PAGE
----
Bottom line our culture tends to support those who support us. I affectionately call this the “Wakanda Effect.”
I’m sitting on a plane headed back home to Florida after attending the High Times Magazine HT 100 Awards held in Los Angeles CA. Its 2:30am and I’m still excited and can’t sleep thinking about the gala last night and the tasks I need to get done tomorrow. One thing for sure after I finish my Saturday morning cleaning I’m taking some time out to go see Black Panther again. Yes, this is my third time but I just can’t get enough. Besides being a Wakanda lover I’m just proud to see a film with an all black cast become the third highest grossing film of all time. Currently sitting at over $740 million dollars in 3 short weeks Black Panther is slaying the box office. Bottom line our culture tends to support those who support us. I affectionately call this the “Wakanda Effect.”
Gradually, my activist brain kicks in imagining a vibrant cannabis industry full of black entrepreneurs and consumers co-existing, working together, growing businesses and making significant impact in this new “green rush” industry. I begin thinking how can I help create a “Wakanda Effect” in cannabis.Why? Because we deserve it especially after surviving the “war on drugs” years when being black with an ounce of weed meant serving significant jail time.Why not reap some of the benefits of legalization? Yes black folks do consume pretty much at the same rate of other ethnicities however, our participation in and contribution to this growing industry is poor at best.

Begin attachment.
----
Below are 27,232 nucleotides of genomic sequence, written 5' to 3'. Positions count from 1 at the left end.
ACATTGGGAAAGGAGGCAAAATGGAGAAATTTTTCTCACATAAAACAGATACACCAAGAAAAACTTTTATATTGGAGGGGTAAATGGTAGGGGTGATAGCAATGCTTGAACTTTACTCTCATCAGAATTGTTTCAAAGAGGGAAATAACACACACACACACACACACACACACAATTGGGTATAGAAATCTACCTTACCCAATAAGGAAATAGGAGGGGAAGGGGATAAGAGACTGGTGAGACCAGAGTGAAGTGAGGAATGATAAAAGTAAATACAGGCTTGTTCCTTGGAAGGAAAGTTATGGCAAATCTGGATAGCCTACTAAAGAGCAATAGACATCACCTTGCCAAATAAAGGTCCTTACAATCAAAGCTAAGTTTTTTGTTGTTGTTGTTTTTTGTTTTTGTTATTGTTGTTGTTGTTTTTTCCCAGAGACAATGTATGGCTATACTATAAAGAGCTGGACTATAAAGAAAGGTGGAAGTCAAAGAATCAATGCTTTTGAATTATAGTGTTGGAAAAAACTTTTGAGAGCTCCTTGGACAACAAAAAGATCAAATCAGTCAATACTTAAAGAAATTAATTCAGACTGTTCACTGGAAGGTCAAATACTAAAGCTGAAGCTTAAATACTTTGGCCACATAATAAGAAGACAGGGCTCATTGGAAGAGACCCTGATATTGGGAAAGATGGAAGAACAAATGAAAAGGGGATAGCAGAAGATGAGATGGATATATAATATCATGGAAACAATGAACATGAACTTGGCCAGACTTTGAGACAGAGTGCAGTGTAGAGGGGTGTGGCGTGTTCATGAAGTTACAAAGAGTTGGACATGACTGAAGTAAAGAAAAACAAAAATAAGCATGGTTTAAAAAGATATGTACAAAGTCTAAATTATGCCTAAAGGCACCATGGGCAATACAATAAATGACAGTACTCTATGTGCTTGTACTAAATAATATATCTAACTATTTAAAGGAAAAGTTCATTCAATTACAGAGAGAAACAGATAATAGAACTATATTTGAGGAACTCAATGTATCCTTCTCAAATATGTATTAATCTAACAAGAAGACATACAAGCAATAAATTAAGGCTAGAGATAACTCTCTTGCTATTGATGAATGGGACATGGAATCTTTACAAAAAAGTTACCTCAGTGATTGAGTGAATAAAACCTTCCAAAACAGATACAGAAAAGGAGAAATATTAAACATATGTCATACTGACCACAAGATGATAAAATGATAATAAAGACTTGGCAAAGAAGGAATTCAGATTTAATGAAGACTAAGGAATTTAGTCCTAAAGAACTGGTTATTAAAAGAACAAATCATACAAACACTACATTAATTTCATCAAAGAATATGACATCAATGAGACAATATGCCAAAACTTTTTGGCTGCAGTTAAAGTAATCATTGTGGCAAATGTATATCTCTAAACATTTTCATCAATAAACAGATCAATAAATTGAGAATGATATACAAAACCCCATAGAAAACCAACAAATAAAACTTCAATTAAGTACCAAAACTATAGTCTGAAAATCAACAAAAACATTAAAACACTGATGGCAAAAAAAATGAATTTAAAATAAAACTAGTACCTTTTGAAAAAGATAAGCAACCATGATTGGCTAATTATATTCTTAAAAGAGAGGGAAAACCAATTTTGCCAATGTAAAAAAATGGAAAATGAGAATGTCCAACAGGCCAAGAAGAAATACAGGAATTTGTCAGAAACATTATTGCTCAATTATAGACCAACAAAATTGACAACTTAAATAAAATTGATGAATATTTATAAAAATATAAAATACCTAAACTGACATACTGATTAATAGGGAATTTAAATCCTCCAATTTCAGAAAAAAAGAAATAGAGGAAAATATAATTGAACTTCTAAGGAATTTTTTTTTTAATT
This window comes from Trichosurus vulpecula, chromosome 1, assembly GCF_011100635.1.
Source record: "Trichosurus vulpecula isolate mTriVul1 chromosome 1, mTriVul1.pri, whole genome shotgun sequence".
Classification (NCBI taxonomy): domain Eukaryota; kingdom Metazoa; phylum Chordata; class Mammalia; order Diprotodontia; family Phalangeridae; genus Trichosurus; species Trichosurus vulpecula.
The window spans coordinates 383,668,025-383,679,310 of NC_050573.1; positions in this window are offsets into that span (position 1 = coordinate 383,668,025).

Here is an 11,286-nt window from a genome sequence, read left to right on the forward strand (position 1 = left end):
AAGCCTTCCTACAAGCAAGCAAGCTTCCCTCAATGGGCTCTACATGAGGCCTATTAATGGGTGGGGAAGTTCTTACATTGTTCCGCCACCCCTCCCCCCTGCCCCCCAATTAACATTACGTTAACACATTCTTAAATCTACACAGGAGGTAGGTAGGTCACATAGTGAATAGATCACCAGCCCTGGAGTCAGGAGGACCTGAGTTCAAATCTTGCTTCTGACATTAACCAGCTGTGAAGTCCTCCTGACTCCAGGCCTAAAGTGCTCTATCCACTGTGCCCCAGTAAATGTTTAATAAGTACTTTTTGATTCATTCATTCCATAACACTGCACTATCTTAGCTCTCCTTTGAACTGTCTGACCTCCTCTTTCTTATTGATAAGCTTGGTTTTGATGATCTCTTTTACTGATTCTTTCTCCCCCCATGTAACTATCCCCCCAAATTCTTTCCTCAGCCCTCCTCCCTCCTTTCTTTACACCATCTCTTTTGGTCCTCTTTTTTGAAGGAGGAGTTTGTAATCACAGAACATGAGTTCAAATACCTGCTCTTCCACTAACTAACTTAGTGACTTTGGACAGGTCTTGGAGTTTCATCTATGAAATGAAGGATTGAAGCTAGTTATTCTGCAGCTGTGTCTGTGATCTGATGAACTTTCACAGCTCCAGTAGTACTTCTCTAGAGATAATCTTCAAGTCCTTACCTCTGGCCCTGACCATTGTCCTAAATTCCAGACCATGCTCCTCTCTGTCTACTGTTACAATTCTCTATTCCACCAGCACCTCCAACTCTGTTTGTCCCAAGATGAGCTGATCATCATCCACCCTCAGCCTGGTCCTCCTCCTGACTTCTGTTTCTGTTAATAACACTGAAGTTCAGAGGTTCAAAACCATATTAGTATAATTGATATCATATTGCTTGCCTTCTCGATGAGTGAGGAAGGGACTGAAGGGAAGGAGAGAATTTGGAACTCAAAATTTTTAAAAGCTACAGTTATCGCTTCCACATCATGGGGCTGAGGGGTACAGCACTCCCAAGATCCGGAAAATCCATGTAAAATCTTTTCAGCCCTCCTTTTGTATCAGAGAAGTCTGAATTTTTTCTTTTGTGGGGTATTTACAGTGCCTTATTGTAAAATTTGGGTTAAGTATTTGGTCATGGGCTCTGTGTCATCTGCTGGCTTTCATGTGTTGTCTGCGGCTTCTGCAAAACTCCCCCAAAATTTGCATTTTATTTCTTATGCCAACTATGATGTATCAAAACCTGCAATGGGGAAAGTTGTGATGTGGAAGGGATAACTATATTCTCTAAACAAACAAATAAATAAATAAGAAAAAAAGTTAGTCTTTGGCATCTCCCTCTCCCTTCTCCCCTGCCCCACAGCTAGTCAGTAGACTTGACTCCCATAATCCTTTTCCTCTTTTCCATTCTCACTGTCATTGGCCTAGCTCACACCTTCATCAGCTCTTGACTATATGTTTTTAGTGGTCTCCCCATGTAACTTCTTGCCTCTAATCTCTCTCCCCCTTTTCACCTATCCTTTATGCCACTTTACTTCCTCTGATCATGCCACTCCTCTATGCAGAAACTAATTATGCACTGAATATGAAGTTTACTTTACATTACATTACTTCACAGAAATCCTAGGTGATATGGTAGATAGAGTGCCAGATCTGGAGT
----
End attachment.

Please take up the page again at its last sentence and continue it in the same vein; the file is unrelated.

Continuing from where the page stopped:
Imagine if we were to write, produce, star, and direct our own cannabis empires. The equity and private investment companies should be scrambling to find us and invest their dollars with black entrepreneurs who are creating a space for themselves in the cannabis industry. If you don’t know how to find these folks ask me Minorities for Medical Marijuana (M4MM) has a database full of incredibly sharp business minded people ready to cut deals. We are the most creative people I know. When given a little bit we know how to stretch it, flip it, and take it so far. There are black scientists, extractors, cultivators, investors, business owners, distributors, farmers, and etc currently in the cannabis space and ready to takeover. All having the ability to make millions and millions of dollar.
Furthermore, the top cannabis branded companies should be seeking us out. Meaning talk is cheap put your money where your mouth is and make significant efforts to engage black consumers who in turn will purchase your products. Question, how many of the top 25 cannabis brands in the USA and/or Canada have a Chief Diversity Officer who is a member of their executive leadership team? Bottom line diversity is profitable. Tip of the day, engage black consumers because we have the power to move a brand from obscurity to notoriety. We can successfully put our own flavor, attitude, and culture into a project with little to no experience and make it an overnight success.
As the Founder/CEO of Minorities for Medical Marijuana my #1 priority is to shine a light not only on the injustices but the magnificent opportunities this industry can afford. Being honored by High Times Magazine as one of the top 100 influencers in Cannabis was freaking awesome. I’m very appreciative and grateful. High Times you rocked it! I just hope next year I see more people of color attending, networking, and receiving acknowledgement.
Source: The Weed Blog
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